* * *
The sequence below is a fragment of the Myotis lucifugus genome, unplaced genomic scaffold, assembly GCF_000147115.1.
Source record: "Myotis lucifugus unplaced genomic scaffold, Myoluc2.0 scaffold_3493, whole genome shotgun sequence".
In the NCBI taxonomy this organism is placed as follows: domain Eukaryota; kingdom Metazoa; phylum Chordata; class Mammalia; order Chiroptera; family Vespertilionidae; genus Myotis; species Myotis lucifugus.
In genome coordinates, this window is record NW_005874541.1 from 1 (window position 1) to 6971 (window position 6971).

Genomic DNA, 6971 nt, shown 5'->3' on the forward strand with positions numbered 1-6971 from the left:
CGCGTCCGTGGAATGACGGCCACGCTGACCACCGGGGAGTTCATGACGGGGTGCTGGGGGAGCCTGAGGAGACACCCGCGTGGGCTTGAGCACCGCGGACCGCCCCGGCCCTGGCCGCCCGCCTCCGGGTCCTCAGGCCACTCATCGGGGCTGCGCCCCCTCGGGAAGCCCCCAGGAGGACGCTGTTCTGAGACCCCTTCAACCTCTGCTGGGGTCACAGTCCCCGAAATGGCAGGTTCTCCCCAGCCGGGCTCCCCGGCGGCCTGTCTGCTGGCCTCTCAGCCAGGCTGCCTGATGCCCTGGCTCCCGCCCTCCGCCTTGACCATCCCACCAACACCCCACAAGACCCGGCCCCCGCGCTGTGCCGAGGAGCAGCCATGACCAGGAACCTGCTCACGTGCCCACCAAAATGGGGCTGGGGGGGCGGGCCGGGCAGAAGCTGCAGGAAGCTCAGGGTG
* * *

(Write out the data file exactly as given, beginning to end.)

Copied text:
The sequence below is a fragment of the Myotis lucifugus genome, unplaced genomic scaffold, assembly GCF_000147115.1.
Source record: "Myotis lucifugus unplaced genomic scaffold, Myoluc2.0 scaffold_3493, whole genome shotgun sequence".
In the NCBI taxonomy this organism is placed as follows: domain Eukaryota; kingdom Metazoa; phylum Chordata; class Mammalia; order Chiroptera; family Vespertilionidae; genus Myotis; species Myotis lucifugus.
In genome coordinates, this window is record NW_005874541.1 from 1 (window position 1) to 6971 (window position 6971).

Genomic DNA, 6971 nt, shown 5'->3' on the forward strand with positions numbered 1-6971 from the left:
CGCGTCCGTGGAATGACGGCCACGCTGACCACCGGGGAGTTCATGACGGGGTGCTGGGGGAGCCTGAGGAGACACCCGCGTGGGCTTGAGCACCGCGGACCGCCCCGGCCCTGGCCGCCCGCCTCCGGGTCCTCAGGCCACTCATCGGGGCTGCGCCCCCTCGGGAAGCCCCCAGGAGGACGCTGTTCTGAGACCCCTTCAACCTCTGCTGGGGTCACAGTCCCCGAAATGGCAGGTTCTCCCCAGCCGGGCTCCCCGGCGGCCTGTCTGCTGGCCTCTCAGCCAGGCTGCCTGATGCCCTGGCTCCCGCCCTCCGCCTTGACCATCCCACCAACACCCCACAAGACCCGGCCCCCGCGCTGTGCCGAGGAGCAGCCATGACCAGGAACCTGCTCACGTGCCCACCAAAATGGGGCTGGGGGGGCGGGCCGGGCAGAAGCTGCAGGAAGCTCAGGGTG